Tuesday, June 7, 2011


I've had a couple opportunities to go rock climbing in the last month. Nothing hardcore, but once on an indoor climbing wall and once on an outdoor one. Both times I was attached to an auto-belay, which was a new experience for me.

With a regular belay system, the climber is wearing a harness, and has a climbing rope attached that runs above to the top of the climbing wall to a pulley, and the rope passes over the pulley and back down to the belayer - someone who may be another harnessed climber. The belayer makes sure that as the climber ascends, their belay rope is held taut, so that if they fall, they can be caught and supported by the rope.

With an auto-belay, the climber's rope runs up to a machine that winds the rope as it feels slack. So, it has a little delay in responding, and it responds to a set tension in the rope.

It had been a while since I'd done any rock climbing, so I rediscovered some things this time around. Balancing. Carrying your weight or reaching with your arms vs. your legs. The decision to look down or not. And, when you reach the top, being willing to let go. I don't remember having unusual problems with letting go of the handholds as a child. Though I don't remember, I can reasonably assume that the people who ran those rock walls reassured me that I would be safe letting go. This time, with the auto-belay, I had reassurances that the machine would keep me safe.

Over the past months I've become aware that I have a hard time letting some people go emotionally. It was interesting to see the same problem when referring to rock climbing. The same phenomenon has occurred over the years as I learn how to have faith and trust in Heavenly Father. So, I wanted to think about some of the comparisons.

I'm not sure how letting people go works with it... Still figuring that one out. But what is the fear behind letting go at the top of a climbing wall? Losing control is the most pressing matter for me, I think. I'm still in the youthful mindset of invincibility sometimes, so I don't really worry about death or serious injury resulting from a faulty belay. But not being able to catch myself is worrying. And that's the problem I had with faith as a teenager; surrendering my iron-tight grip on security and back-up plans and hypotheses took real wrenching effort. I was a chronic worrier about the future. If I trust Heavenly Father with my life, that means that I don't need to worry when things go awry from my plans, because I know that He is in control and is taking care of me. Shifting from trusting MY control to trusting HIS control.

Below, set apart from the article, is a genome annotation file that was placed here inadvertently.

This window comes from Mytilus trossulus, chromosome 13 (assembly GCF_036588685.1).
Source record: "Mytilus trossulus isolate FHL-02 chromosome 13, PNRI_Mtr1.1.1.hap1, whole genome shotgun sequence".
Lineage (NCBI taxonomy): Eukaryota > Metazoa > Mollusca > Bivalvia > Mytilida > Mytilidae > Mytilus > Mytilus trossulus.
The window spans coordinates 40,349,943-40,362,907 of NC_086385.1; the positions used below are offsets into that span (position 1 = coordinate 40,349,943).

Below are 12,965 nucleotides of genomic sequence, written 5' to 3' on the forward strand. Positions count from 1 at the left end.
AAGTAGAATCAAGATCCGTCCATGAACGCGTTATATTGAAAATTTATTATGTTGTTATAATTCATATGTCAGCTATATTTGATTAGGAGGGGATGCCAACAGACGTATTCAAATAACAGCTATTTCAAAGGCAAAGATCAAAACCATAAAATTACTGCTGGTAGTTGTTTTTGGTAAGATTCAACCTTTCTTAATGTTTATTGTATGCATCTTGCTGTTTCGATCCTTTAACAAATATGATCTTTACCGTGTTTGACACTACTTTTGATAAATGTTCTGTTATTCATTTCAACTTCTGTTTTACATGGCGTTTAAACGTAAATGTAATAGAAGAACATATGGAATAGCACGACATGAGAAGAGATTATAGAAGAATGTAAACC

Now, here's an extension from that, bringing in the human vs. auto belay aspect. I felt significantly more comfortable with the human belay. Humans are flexible and responsive. The auto-belay has automatic responses based on particular settings. The former feels more real and more capable of keeping me safe and maintaining control of my descent. It's easier for me to have faith in God as I come to understand who He is. He isn't some nebulous power in the universe that might or might not rescue me depending on His mood or my standing on some esoteric righteous-meter. He is my Heavenly Father; as such, He is perfectly compassionate and loving, all-powerful, and all-knowing. He's better than a human belay, and capable and willing to catch me at the perfect moment. Sometimes He lets me fall a little, because I learn from the experience. The point is that I am perfectly safe in His care, and I can trust Him in everything; I can let go with no worries, because He is in control.

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